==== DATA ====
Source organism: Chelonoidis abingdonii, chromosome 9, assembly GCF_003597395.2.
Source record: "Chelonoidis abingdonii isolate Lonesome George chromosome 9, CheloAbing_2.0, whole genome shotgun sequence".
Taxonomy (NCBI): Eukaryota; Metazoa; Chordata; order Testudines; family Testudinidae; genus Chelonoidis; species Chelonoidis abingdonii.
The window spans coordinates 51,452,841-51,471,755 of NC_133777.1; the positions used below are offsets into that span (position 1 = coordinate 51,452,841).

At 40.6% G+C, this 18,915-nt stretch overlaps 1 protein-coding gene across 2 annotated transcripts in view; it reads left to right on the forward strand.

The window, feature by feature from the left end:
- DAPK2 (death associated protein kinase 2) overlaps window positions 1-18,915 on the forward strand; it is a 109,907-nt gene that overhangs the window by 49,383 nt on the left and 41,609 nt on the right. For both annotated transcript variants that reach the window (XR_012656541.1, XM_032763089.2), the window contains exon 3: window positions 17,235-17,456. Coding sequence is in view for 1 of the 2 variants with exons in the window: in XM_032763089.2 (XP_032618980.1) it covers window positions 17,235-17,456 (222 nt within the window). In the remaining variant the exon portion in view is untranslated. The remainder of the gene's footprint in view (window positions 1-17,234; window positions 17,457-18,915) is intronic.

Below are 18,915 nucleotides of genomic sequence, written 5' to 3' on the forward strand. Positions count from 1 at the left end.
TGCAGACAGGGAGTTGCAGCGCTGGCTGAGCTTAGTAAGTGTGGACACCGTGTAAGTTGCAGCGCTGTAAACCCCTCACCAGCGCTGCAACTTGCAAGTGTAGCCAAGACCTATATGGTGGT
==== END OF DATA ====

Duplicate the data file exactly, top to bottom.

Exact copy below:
Source organism: Chelonoidis abingdonii, chromosome 9, assembly GCF_003597395.2.
Source record: "Chelonoidis abingdonii isolate Lonesome George chromosome 9, CheloAbing_2.0, whole genome shotgun sequence".
Taxonomy (NCBI): Eukaryota; Metazoa; Chordata; order Testudines; family Testudinidae; genus Chelonoidis; species Chelonoidis abingdonii.
The window spans coordinates 51,452,841-51,471,755 of NC_133777.1; the positions used below are offsets into that span (position 1 = coordinate 51,452,841).

At 40.6% G+C, this 18,915-nt stretch overlaps 1 protein-coding gene across 2 annotated transcripts in view; it reads left to right on the forward strand.

The window, feature by feature from the left end:
- DAPK2 (death associated protein kinase 2) overlaps window positions 1-18,915 on the forward strand; it is a 109,907-nt gene that overhangs the window by 49,383 nt on the left and 41,609 nt on the right. For both annotated transcript variants that reach the window (XR_012656541.1, XM_032763089.2), the window contains exon 3: window positions 17,235-17,456. Coding sequence is in view for 1 of the 2 variants with exons in the window: in XM_032763089.2 (XP_032618980.1) it covers window positions 17,235-17,456 (222 nt within the window). In the remaining variant the exon portion in view is untranslated. The remainder of the gene's footprint in view (window positions 1-17,234; window positions 17,457-18,915) is intronic.

Below are 18,915 nucleotides of genomic sequence, written 5' to 3' on the forward strand. Positions count from 1 at the left end.
TGCAGACAGGGAGTTGCAGCGCTGGCTGAGCTTAGTAAGTGTGGACACCGTGTAAGTTGCAGCGCTGTAAACCCCTCACCAGCGCTGCAACTTGCAAGTGTAGCCAAGACCTATATGGTGGT